Duh. The Mojo page I

Duh. The Mojo page I pointed out yesterday was written by Catherine Yronwode, who used to be publisher/editor in chief of Eclipse Comics.
Very interesting site actually, which I visited before and left shortly after finding out what she was doing lately.

Eclipse is a sad story, having gone belly-up and leaving the rights for some cool comic titles, like Miracleman/Marvelman in limbo. Pity.

Lots of good stuff on Yronwode’s site, anyway.


What is “Mojo”?

You heard the word used in various contexts, from “Austin Powers” to Blues songs,
but what the heck is it? Well, apparently, it’s a personal charm used in African-American folk magic. The link comes from a very interesting site about this Hoodoo tradition.


Finished Jack Faust on Saturday

Finished Jack Faust on Saturday (and put an Amazon link; go see what other people think of it). It’s a fast-paced book, ambitious, but not sprawling – a condensed novel of ideas, like good old fashioned SF used to be.

The premise is this: Faust is a disillusioned scholar who makes a pact with infernal beings (a civilization from another universe, actually) to gain true and complete Knowledge. They let him know everything, and in return, all they want from him is that he accepts the truth in what he learns. Even though they explain that they desire the destruction of humanity, even after they show him where this knowledge will lead, he accepts the bargain.

The begining of the book is entertaining, as Faust struggles to have his fellow scholars accept 20th Century ideas, builds a flying baloon (and skips town to avoid paying the debts on it), and generally batters his modern sensibility against the 16th Century’s plodding ways.
However things get dark, as technology fast-forwards and the main characters (Faust and his beloved) are seduced into taking more and more immoral decisions. Faust repels the Spanish Armada with rockets, speeds through France in a stolen automobile hopped up on amphetemines… It’s no realistic realization of how modern technology would affect the 16th century; Rather, it’s a parable of the 20th Century, with all its wonders and horrors. Especially its horrors.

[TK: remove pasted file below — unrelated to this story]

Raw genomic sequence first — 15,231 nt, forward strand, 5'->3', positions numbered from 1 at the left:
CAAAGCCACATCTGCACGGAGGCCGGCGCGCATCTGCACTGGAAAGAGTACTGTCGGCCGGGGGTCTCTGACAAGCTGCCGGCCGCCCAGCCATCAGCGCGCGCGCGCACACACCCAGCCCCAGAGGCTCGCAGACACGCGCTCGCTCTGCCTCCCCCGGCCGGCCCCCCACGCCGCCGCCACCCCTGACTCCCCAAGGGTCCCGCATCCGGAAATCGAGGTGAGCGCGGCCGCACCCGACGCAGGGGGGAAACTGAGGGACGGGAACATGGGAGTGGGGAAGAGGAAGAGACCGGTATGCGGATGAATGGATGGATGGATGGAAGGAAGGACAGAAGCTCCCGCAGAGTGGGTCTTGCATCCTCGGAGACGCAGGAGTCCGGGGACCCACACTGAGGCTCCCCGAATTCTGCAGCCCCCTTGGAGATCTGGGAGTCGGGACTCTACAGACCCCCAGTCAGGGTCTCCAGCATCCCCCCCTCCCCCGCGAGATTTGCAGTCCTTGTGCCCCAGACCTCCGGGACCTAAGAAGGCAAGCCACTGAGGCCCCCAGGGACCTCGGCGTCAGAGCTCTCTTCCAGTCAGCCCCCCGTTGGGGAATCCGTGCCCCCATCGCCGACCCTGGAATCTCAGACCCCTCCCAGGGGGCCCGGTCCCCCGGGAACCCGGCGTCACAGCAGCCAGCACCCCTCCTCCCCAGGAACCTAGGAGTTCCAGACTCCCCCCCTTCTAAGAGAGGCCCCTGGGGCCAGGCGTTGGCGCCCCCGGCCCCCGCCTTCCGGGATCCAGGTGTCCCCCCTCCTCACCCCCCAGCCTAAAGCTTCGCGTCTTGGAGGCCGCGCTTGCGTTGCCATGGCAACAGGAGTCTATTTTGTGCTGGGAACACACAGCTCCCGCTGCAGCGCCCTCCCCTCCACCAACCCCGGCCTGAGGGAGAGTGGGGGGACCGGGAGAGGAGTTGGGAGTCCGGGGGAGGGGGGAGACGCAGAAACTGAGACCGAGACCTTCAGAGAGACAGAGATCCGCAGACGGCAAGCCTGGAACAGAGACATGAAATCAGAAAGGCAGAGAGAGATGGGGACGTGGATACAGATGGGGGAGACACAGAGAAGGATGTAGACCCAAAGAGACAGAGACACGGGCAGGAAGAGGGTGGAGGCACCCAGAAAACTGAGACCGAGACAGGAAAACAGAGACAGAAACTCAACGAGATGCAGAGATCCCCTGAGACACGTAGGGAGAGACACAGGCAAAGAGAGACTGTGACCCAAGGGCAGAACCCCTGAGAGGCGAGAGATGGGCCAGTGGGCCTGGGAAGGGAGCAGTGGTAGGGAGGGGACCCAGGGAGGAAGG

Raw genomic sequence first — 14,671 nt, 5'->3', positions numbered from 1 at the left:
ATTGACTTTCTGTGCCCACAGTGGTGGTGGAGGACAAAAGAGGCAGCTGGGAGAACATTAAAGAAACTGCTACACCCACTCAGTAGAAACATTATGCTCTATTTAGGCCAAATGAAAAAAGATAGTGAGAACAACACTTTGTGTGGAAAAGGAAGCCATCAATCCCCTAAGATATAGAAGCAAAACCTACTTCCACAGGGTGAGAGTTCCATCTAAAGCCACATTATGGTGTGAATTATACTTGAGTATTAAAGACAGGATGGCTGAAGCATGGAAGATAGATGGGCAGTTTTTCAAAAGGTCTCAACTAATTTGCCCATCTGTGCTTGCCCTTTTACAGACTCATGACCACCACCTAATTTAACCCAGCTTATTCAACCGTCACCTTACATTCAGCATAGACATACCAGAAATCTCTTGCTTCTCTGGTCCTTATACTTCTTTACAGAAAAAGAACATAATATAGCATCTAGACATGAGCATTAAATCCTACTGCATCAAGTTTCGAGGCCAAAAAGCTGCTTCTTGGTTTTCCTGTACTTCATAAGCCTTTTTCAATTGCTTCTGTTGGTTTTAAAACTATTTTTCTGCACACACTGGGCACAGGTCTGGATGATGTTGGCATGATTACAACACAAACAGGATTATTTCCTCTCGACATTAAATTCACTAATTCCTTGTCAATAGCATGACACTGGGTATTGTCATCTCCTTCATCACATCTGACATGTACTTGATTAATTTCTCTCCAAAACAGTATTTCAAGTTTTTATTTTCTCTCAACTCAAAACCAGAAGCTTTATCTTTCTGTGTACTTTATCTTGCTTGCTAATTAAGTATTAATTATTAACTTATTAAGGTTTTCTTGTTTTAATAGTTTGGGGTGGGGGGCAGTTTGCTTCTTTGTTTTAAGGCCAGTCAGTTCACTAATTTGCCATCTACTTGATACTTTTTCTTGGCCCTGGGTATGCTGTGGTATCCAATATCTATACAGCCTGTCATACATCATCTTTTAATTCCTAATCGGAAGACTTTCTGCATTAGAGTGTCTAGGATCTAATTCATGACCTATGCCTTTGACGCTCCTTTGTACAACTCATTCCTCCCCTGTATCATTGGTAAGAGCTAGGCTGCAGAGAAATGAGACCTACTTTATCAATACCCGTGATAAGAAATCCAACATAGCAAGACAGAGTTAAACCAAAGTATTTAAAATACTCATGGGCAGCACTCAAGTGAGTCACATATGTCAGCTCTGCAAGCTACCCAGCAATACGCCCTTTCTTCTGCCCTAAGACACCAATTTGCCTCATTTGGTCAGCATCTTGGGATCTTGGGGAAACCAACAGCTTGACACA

Jack Faust is a bitter and angry tragedy wrapped with SFnal wish-fulfillment, a fast-moving plot and plenty of in-jokes (such as Faust nailing the Periodic Table to the door of a Wittenburg church).

Read it, and read other Swanwick as well: His short fiction, which made up half the Hugo nominations list this year, his dark dark Fantasy The Iron Dragon’s Daughter, and his stylish cyberpunk space opera noir novella Stations of the Tide. Vaccum Flowers and In the Drift are also worth a read, but I found the former a bit of a mish-mash and the latter a bit of a downer.


Reading Jack Faust now (by

Reading Jack Faust now (by Michael Swanwick). Page 230. a theory of relativity is being invented while England repels the Spanish Armada.

Swanwick, as usual, rocks. The book is a lovely rewrite of the Faust story, but the central conceit is batting its wings against its limitations now.

Let’s see how things go.

You want a link? Find your own, I ain’t getting no kickbacks from Amazon or anyone.


In my further adventures at

In my further adventures at putting the word out I sent e-mail to a list of people, with the recipients all BCC’ed. Two responses I got saw it as spam, one forgiving, the other terse and reproving.

On the other hand, I got a forwarded e-mail calling on people to boycott Vita that had more addresses on it than god’s own mailing list.
And interestingly, whenever I get some mass e-mail from an unknown source, I look for my actual name in the list of recipients.
I guess we tolerate forwarded crap with much more forgiveness than e-mail that looks like a mass forwarding (by omitting the other recipients names – it looks comercial).